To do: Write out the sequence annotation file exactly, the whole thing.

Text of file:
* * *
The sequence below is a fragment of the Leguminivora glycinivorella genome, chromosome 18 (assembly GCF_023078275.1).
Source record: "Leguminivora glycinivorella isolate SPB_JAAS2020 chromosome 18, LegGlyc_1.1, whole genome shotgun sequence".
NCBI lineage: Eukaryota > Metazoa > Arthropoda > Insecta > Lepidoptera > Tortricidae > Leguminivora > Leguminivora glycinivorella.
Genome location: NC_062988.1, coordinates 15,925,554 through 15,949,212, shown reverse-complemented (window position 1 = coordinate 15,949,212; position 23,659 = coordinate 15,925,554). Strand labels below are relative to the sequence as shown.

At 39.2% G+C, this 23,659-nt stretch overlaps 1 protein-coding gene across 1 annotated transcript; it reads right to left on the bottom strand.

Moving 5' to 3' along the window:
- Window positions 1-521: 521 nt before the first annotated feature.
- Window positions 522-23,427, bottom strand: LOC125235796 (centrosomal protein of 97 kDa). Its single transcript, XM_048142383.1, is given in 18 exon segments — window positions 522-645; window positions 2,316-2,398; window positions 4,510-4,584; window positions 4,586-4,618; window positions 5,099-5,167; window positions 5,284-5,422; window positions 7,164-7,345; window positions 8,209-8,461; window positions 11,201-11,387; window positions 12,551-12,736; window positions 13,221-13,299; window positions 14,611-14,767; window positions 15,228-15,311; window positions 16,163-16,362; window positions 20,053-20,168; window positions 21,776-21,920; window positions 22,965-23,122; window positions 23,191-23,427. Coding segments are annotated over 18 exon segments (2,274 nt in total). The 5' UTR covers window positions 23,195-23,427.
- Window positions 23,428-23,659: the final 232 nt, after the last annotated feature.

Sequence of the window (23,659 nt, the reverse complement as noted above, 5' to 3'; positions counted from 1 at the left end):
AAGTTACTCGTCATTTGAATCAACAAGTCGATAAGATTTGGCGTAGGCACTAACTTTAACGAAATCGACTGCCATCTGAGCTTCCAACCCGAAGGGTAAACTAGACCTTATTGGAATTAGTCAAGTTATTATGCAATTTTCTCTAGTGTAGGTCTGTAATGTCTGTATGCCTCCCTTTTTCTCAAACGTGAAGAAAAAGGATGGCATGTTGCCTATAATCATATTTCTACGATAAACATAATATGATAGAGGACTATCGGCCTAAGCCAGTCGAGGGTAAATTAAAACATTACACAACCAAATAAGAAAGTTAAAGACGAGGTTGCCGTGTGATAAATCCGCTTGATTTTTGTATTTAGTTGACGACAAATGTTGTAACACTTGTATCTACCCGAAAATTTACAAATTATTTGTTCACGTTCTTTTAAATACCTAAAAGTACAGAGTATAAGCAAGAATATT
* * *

The sequence below is a fragment of the Leguminivora glycinivorella genome, chromosome 18 (assembly GCF_023078275.1).
Source record: "Leguminivora glycinivorella isolate SPB_JAAS2020 chromosome 18, LegGlyc_1.1, whole genome shotgun sequence".
NCBI lineage: Eukaryota > Metazoa > Arthropoda > Insecta > Lepidoptera > Tortricidae > Leguminivora > Leguminivora glycinivorella.
Genome location: NC_062988.1, coordinates 15,925,554 through 15,949,212, shown reverse-complemented (window position 1 = coordinate 15,949,212; position 23,659 = coordinate 15,925,554). Strand labels below are relative to the sequence as shown.

At 39.2% G+C, this 23,659-nt stretch overlaps 1 protein-coding gene across 1 annotated transcript; it reads right to left on the bottom strand.

Moving 5' to 3' along the window:
- Window positions 1-521: 521 nt before the first annotated feature.
- Window positions 522-23,427, bottom strand: LOC125235796 (centrosomal protein of 97 kDa). Its single transcript, XM_048142383.1, is given in 18 exon segments — window positions 522-645; window positions 2,316-2,398; window positions 4,510-4,584; window positions 4,586-4,618; window positions 5,099-5,167; window positions 5,284-5,422; window positions 7,164-7,345; window positions 8,209-8,461; window positions 11,201-11,387; window positions 12,551-12,736; window positions 13,221-13,299; window positions 14,611-14,767; window positions 15,228-15,311; window positions 16,163-16,362; window positions 20,053-20,168; window positions 21,776-21,920; window positions 22,965-23,122; window positions 23,191-23,427. Coding segments are annotated over 18 exon segments (2,274 nt in total). The 5' UTR covers window positions 23,195-23,427.
- Window positions 23,428-23,659: the final 232 nt, after the last annotated feature.

Sequence of the window (23,659 nt, the reverse complement as noted above, 5' to 3'; positions counted from 1 at the left end):
AAGTTACTCGTCATTTGAATCAACAAGTCGATAAGATTTGGCGTAGGCACTAACTTTAACGAAATCGACTGCCATCTGAGCTTCCAACCCGAAGGGTAAACTAGACCTTATTGGAATTAGTCAAGTTATTATGCAATTTTCTCTAGTGTAGGTCTGTAATGTCTGTATGCCTCCCTTTTTCTCAAACGTGAAGAAAAAGGATGGCATGTTGCCTATAATCATATTTCTACGATAAACATAATATGATAGAGGACTATCGGCCTAAGCCAGTCGAGGGTAAATTAAAACATTACACAACCAAATAAGAAAGTTAAAGACGAGGTTGCCGTGTGATAAATCCGCTTGATTTTTGTATTTAGTTGACGACAAATGTTGTAACACTTGTATCTACCCGAAAATTTACAAATTATTTGTTCACGTTCTTTTAAATACCTAAAAGTACAGAGTATAAGCAAGAATATT